Better Batteries, Solar Boost

If you are already a SlowBoat fan, you know that the original hybrid propulsion system Bill designed in 2010 included a half-ton bank of batteries that supplied power to the electric motor. The system used eight rooftop solar panels to charge those batteries.

Two years ago, Bill added two new (and more capable) solar panels over the stern deck. They replacing the scalloped, maroon canvas canopy (shown at right) that gave Dragonfly the air of an old-time circus wagon. (You know the crew only likes cute boats, but we're allowing for this charm-downgrade because of the functionality upgrade.)

This spring, the Cap also updated and expanded the battery bank. For those who like specs, more details coming soon!

Hello, Diesel Genny!

To be clear, we haven't ENTIRELY said goodbye to diesel fuel. To complement the motor assembly, Bill also installed a spanking new 6kw Northern Lights diesel generator (shown at left).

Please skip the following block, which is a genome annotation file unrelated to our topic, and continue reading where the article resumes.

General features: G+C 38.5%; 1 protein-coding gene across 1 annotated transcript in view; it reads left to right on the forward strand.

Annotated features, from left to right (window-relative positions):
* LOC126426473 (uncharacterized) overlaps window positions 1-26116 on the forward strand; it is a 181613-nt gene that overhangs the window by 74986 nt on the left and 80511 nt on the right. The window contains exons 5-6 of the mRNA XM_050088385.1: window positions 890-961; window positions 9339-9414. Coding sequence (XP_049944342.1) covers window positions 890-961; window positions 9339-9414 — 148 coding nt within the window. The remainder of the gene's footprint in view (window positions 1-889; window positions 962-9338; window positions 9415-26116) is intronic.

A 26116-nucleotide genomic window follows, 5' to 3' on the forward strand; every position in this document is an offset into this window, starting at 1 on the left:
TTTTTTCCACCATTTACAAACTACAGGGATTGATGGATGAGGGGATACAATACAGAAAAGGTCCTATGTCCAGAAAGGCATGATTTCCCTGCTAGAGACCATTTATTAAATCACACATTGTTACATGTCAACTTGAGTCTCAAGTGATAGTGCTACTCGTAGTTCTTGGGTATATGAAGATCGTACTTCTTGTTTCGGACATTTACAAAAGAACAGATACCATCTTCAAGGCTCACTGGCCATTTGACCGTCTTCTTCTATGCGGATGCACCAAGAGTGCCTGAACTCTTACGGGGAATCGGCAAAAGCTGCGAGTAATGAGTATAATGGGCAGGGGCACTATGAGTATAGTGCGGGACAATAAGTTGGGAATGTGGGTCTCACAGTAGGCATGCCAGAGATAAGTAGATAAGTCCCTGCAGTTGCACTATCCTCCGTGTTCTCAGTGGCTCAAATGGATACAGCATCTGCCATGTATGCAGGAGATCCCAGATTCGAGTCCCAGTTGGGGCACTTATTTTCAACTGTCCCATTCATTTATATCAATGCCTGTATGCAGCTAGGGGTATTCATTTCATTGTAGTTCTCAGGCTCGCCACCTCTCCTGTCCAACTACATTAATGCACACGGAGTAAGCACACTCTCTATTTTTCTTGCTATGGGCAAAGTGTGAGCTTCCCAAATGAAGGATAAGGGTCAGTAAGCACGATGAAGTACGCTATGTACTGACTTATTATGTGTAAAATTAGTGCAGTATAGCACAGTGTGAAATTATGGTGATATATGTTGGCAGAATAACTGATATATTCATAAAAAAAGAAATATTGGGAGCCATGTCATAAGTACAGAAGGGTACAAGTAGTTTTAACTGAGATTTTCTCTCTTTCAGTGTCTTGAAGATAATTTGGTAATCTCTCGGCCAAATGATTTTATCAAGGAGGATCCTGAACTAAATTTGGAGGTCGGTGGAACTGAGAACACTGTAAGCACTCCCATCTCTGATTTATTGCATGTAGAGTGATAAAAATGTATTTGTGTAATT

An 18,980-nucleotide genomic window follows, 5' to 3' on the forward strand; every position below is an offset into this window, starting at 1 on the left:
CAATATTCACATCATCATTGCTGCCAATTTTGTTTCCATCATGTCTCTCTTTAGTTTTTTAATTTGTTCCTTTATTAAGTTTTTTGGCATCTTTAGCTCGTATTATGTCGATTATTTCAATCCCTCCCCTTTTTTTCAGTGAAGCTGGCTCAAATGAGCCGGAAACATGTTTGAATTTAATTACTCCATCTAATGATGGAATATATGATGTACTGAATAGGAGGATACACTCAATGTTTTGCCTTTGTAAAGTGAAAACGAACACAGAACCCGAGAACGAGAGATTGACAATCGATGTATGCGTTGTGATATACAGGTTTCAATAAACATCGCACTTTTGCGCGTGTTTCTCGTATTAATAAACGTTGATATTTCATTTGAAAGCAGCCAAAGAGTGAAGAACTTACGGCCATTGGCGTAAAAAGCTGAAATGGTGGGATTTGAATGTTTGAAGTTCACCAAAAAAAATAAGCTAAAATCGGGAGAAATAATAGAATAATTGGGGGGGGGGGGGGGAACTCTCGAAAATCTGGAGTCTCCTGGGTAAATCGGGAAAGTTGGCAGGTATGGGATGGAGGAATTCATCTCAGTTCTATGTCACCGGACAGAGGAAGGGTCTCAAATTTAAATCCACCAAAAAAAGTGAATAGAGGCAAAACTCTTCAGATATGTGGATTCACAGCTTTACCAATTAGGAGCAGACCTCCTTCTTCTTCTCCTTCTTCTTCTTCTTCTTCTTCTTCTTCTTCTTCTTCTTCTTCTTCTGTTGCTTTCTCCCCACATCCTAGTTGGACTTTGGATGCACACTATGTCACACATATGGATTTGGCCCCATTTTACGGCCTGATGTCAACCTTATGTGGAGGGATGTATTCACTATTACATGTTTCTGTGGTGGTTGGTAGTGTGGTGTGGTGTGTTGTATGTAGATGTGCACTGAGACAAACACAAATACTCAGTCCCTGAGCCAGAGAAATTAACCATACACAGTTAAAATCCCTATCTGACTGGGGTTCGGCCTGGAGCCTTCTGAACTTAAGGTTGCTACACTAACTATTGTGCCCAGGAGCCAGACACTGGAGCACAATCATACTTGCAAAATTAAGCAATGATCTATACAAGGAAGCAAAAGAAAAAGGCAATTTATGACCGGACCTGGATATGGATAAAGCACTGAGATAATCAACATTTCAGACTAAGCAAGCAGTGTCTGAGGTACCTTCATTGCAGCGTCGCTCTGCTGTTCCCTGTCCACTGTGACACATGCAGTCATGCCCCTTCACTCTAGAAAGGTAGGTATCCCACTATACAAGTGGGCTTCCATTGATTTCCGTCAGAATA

Our goal for the "Little Loop" trip this summer is to run on solar electric as much as possible--same goal as our Great Loop trip.  But the gen set gives us (and all the mothers following the blog) peace of mind: If the seas kick up or the wind is howling--and the sun is low and our batteries are drained--we can flip the genny on and charge up the battery bank to keep those electric motors cranking.

But Can the Captain Go Water-Skiing?

I knew you'd ask.  With this spiffy new propulsion system, will SlowBoat go fast?

Um, no. As always, the boat's top speed is determined by her length and hull configuration. Those haven't changed. We could put snarlin' twin Mercs on the stern, and Dragonfly would never cruise faster than about 7 mph, or MAYBE 8? (We never wanted to risk the Yanmar by cranking her all the way up, so we don't have a definitive top speed.)